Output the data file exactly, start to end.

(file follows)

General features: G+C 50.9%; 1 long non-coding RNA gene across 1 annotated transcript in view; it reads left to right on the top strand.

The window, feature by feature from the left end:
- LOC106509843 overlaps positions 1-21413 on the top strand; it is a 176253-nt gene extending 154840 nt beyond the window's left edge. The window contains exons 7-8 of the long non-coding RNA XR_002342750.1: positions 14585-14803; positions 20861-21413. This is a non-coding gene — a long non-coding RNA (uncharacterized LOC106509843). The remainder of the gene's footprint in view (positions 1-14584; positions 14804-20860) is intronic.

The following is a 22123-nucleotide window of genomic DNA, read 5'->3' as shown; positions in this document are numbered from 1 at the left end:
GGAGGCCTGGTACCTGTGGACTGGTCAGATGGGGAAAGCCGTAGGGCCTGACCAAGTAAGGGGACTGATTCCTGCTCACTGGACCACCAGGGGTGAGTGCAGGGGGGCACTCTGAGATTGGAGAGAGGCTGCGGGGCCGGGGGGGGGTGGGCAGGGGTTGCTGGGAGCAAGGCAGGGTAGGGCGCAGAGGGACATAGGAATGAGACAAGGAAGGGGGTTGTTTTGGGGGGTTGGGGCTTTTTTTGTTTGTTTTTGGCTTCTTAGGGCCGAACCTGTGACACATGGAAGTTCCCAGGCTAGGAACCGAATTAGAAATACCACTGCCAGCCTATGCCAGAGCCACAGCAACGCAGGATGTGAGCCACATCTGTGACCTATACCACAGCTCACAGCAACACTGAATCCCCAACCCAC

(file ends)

General features: G+C 50.9%; 1 long non-coding RNA gene across 1 annotated transcript in view; it reads left to right on the top strand.

The window, feature by feature from the left end:
- LOC106509843 overlaps positions 1-21413 on the top strand; it is a 176253-nt gene extending 154840 nt beyond the window's left edge. The window contains exons 7-8 of the long non-coding RNA XR_002342750.1: positions 14585-14803; positions 20861-21413. This is a non-coding gene — a long non-coding RNA (uncharacterized LOC106509843). The remainder of the gene's footprint in view (positions 1-14584; positions 14804-20860) is intronic.

The following is a 22123-nucleotide window of genomic DNA, read 5'->3' as shown; positions in this document are numbered from 1 at the left end:
GGAGGCCTGGTACCTGTGGACTGGTCAGATGGGGAAAGCCGTAGGGCCTGACCAAGTAAGGGGACTGATTCCTGCTCACTGGACCACCAGGGGTGAGTGCAGGGGGGCACTCTGAGATTGGAGAGAGGCTGCGGGGCCGGGGGGGGGTGGGCAGGGGTTGCTGGGAGCAAGGCAGGGTAGGGCGCAGAGGGACATAGGAATGAGACAAGGAAGGGGGTTGTTTTGGGGGGTTGGGGCTTTTTTTGTTTGTTTTTGGCTTCTTAGGGCCGAACCTGTGACACATGGAAGTTCCCAGGCTAGGAACCGAATTAGAAATACCACTGCCAGCCTATGCCAGAGCCACAGCAACGCAGGATGTGAGCCACATCTGTGACCTATACCACAGCTCACAGCAACACTGAATCCCCAACCCAC